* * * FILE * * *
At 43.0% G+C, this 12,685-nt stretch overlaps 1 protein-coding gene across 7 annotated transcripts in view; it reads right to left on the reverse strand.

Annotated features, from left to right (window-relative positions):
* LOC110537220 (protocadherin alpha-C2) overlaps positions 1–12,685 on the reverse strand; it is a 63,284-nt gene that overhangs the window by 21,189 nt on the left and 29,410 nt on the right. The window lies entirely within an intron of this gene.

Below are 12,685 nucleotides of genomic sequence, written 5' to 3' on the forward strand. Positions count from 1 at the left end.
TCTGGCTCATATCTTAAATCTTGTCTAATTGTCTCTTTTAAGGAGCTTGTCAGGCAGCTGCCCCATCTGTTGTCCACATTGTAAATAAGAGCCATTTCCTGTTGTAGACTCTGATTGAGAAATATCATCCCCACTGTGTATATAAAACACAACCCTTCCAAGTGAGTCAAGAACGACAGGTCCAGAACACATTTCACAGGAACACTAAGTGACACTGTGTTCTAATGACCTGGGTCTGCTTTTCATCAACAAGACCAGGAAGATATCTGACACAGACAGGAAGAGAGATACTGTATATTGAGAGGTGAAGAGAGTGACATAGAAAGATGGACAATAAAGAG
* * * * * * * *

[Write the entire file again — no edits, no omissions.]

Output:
At 43.0% G+C, this 12,685-nt stretch overlaps 1 protein-coding gene across 7 annotated transcripts in view; it reads right to left on the reverse strand.

Annotated features, from left to right (window-relative positions):
* LOC110537220 (protocadherin alpha-C2) overlaps positions 1–12,685 on the reverse strand; it is a 63,284-nt gene that overhangs the window by 21,189 nt on the left and 29,410 nt on the right. The window lies entirely within an intron of this gene.

Below are 12,685 nucleotides of genomic sequence, written 5' to 3' on the forward strand. Positions count from 1 at the left end.
TCTGGCTCATATCTTAAATCTTGTCTAATTGTCTCTTTTAAGGAGCTTGTCAGGCAGCTGCCCCATCTGTTGTCCACATTGTAAATAAGAGCCATTTCCTGTTGTAGACTCTGATTGAGAAATATCATCCCCACTGTGTATATAAAACACAACCCTTCCAAGTGAGTCAAGAACGACAGGTCCAGAACACATTTCACAGGAACACTAAGTGACACTGTGTTCTAATGACCTGGGTCTGCTTTTCATCAACAAGACCAGGAAGATATCTGACACAGACAGGAAGAGAGATACTGTATATTGAGAGGTGAAGAGAGTGACATAGAAAGATGGACAATAAAGAG